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He said: “To do it with those two people is going to be amazing and I think there will be a lot of tears.”

They will be taking the northern route up the mountain, which still takes in forests, snow and boulders, but is more passable for the bike.

When the bike is ready, Martin will be taking it on practice runs in Wales, the Lake District and to a specialist training centre at the Etihad in Manchester.

“At first I wanted to do Everest, which tells you a little bit about where my mind is”, said Martin. “But it soon became apparent that there were too many health and safety risks”.

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He added: “I asked whether I’d need to work on bulking up my arms, but I’ve been told not to. Some days are going to be 12 hours long, so it’s about endurance and hydration.

“I’ll be having to eat 5,000 calories a day and I’ll be sweating two litres an hour, so I’ll need to replace the fluids I’m losing with the right balance of minerals.”

Martin’s been told that the route has a 65 per cent success rate for able-bodied people.

He said: “So what’s the chances for someone in a wheelchair? Ten per cent?”

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He prickles slightly when asked how he feels about having the odds stacked against him.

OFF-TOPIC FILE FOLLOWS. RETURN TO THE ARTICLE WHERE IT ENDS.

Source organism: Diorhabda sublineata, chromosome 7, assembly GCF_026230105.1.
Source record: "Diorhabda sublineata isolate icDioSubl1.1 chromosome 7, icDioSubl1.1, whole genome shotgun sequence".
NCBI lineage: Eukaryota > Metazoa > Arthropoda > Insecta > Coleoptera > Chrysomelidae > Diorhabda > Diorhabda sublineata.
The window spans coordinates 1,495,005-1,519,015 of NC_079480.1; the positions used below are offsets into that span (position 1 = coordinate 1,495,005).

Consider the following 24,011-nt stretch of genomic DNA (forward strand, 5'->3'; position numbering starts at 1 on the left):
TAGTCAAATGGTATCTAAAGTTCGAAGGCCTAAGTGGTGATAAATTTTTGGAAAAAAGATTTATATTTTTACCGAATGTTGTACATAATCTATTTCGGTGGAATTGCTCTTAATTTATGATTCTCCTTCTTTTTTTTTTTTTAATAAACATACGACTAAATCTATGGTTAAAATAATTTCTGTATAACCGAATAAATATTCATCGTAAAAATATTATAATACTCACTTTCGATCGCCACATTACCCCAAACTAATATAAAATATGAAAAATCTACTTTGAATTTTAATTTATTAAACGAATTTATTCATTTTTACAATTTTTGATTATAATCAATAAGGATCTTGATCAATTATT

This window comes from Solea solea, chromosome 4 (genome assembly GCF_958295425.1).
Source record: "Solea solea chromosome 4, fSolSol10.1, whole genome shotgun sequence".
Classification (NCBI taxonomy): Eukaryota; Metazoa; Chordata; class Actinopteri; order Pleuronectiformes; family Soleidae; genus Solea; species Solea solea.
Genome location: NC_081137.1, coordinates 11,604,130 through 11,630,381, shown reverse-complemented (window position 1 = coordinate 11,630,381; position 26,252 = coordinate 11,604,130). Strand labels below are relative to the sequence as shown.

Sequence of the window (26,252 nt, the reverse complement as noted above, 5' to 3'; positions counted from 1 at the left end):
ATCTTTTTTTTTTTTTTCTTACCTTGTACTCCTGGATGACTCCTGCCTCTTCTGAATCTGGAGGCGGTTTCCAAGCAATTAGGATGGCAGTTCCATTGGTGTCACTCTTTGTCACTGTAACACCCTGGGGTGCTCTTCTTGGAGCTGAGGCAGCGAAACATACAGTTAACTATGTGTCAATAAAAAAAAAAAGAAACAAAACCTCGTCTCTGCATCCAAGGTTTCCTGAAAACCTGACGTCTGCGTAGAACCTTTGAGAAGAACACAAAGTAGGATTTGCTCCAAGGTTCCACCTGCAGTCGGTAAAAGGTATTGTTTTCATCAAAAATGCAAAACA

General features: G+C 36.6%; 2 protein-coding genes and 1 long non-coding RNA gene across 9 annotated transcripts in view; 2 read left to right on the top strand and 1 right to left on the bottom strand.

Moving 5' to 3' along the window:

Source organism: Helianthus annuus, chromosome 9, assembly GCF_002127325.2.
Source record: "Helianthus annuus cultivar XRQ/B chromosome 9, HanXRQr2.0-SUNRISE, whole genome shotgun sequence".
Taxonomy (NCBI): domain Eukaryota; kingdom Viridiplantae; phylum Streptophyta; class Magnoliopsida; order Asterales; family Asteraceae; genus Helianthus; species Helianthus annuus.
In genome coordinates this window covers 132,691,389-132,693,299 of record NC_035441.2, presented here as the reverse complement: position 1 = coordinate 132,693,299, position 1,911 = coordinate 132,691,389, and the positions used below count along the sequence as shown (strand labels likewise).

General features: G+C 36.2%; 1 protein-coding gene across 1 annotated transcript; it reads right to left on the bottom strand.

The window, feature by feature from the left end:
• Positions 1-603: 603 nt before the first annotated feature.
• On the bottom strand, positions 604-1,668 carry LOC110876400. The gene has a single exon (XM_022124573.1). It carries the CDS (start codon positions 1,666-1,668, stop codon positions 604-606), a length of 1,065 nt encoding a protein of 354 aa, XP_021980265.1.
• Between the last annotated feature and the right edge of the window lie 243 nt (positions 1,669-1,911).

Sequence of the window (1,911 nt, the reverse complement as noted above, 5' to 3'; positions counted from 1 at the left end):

“I’ve been told I wouldn’t do a lot of things”, he said. “I hear it every day.

“Maybe that’s why I survived, why I’m here now, to show people what can be done.

“I’m the kind of person who will say ‘Don’t tell me I can’t do something’. Because I’ll prove you wrong.

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“There was no way I was dying on a concrete floor of a concert hall.

“But I think that’s a Northern thing. You sit and mope about something or you get on with it. I’ve always got on with stuff, and this is just another thing.

“Now it feels like I’ve got the whole country behind me.”

Since announcing his intentions last week, Martin has been inundated with interview requests from media outlets nationally and internationally, and raised £20,000 in two days on his Just Giving site.

He’s even had an email of support from journalist-turned TV host Piers Morgan, from Hollywood film star Chris Hemsworth who he met when rehabilitating in Australia, and an extra £75,000 has been pledged by a law firm.

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Aside from his celebrity friends, Martin has also been contacted by many families also affected by the arena bombing.

He said: “I’ve been in touch with a lot of other families in the past few days, a few of them have burst into tears.

“I’ll be doing something privately at the top for them, I might take a bee (Manchester’s symbol that has become synonymous with the attack) with me.”

Martin also aims to take a Paralympic torch from the London Games to the top to mark the Paralympic year.

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Nik Hartley, chief executive of Spinal Injuries Association, said: “Martin is a football-loving family man whose life changed unexpectedly and forever one night in Manchester.

“With grit and determination, he has rebuilt his life and is now supporting other injured people.

“Too often disabled people are seen as second-class citizens, but Martin’s incredible climb is a powerful statement of why achieving one’s goals should not be defined by disability.”